Ford's interest in acquiring a massive abandoned and blighted train station in Detroit for office space is a huge story around town and also one of its worst-kept secrets, with the automaker reportedly lining up dozens of properties in the surrounding Corktown neighborhood and business district as part of plans to build a new urban campus.

On Thursday, the automaker's board of directors is expected to consider a proposal to buy and rehabilitate the 18-story Michigan Central Station as part of a bid to attract young talent to work on electric and self-driving vehicles for the Blue Oval. Crain's Detroit Business recently reported that Ford has been in discussions with the owners of nearly 50 nearby Corktown properties, ranging from vacant parcels to retail storefronts and large warehouses, as part of its proposal to return to the city where it launched 115 years ago.

The Corktown neighborhood has been a focus of redevelopment efforts in Detroit but would figure to be supercharged with a major investment by the company. Ford is already getting ready to move 220 "Team Edison" employees into a renovated former hosiery factory near the train depot to develop electric and autonomous vehicles, and officials have cited Ford employees' enthusiasm for cities and desire to work in a more urban setting as part of the reason for that move.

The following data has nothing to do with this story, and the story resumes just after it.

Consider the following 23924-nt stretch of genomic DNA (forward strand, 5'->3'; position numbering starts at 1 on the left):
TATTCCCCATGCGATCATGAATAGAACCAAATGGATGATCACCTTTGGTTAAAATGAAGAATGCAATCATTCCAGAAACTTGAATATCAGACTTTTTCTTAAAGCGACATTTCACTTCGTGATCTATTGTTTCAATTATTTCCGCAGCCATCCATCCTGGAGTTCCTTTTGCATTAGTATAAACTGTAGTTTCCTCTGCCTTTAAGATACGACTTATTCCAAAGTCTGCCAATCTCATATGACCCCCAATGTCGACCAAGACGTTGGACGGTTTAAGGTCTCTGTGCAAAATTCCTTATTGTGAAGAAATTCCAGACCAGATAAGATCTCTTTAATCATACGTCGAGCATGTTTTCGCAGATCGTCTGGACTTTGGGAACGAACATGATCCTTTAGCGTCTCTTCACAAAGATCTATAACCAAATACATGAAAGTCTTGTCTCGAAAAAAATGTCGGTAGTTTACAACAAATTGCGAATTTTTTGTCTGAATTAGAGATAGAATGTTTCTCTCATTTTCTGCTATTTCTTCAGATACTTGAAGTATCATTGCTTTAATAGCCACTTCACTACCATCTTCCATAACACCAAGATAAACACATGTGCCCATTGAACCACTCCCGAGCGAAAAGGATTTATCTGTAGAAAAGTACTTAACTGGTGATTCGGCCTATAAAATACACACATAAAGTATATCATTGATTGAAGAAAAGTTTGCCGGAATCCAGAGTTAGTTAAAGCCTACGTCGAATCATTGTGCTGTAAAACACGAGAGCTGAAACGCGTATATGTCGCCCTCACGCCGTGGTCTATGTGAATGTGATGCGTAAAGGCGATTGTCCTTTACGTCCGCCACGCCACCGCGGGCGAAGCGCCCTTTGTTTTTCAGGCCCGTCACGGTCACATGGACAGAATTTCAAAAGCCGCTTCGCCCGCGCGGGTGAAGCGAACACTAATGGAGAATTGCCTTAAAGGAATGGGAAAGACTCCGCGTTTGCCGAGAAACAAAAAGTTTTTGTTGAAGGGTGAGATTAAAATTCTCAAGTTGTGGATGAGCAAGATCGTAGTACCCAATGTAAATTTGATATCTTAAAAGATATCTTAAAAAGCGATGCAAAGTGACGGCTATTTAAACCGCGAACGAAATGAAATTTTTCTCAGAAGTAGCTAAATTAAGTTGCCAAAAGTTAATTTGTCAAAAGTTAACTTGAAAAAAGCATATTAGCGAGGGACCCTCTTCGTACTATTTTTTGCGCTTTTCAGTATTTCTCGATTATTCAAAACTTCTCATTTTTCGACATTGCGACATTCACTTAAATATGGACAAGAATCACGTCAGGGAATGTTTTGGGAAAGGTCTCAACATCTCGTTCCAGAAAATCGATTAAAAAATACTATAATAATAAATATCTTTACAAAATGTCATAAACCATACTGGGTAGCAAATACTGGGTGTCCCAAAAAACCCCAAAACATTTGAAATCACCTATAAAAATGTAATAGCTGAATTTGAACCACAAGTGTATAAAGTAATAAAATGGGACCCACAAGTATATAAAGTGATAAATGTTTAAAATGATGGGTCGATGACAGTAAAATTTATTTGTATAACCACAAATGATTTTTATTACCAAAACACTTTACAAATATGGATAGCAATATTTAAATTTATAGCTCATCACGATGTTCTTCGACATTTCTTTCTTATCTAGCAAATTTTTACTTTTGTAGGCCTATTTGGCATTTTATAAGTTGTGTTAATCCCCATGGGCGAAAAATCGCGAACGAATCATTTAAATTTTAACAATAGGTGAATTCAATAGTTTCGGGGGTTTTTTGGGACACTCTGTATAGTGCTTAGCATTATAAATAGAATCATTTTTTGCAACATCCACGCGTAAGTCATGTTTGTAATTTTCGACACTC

The hulking Beaux-Arts Classical train depot has sat vacant since 1988 and is heavily blighted, despite the recent addition of windows to seal it from the elements. It's thought to be big enough to house as many as 3,000 employees. Edsel Ford II, a director, told Automotive News the train-station deal doesn't need formal approval by the board but "requires buy-in."

"Bill's excited about it, and I'm excited about it," Edsel Ford told Crain's recently, referring to Ford Executive Chairman Bill Ford Jr.

But the project would also carry huge expenses at a time when Ford is focused on slashing $25 billion in costs by 2022, and it faces an uncertain outcome considering the company is negotiating with the Moroun family, which owns the depot and is known for its hardball business tactics.

It also raises questions about Ford's ambitious plans, announced two years ago, to spend $1 billion over 10 years to renovate and centralize its far-flung headquarters campus in suburban Dearborn, in part with more urban-type amenities like walking and bike trails, fitness centers and public gathering spaces. Crain's reports that CEO Jim Hackett ordered a review of that plan after replacing Mark Fields last year and that that review is still ongoing.

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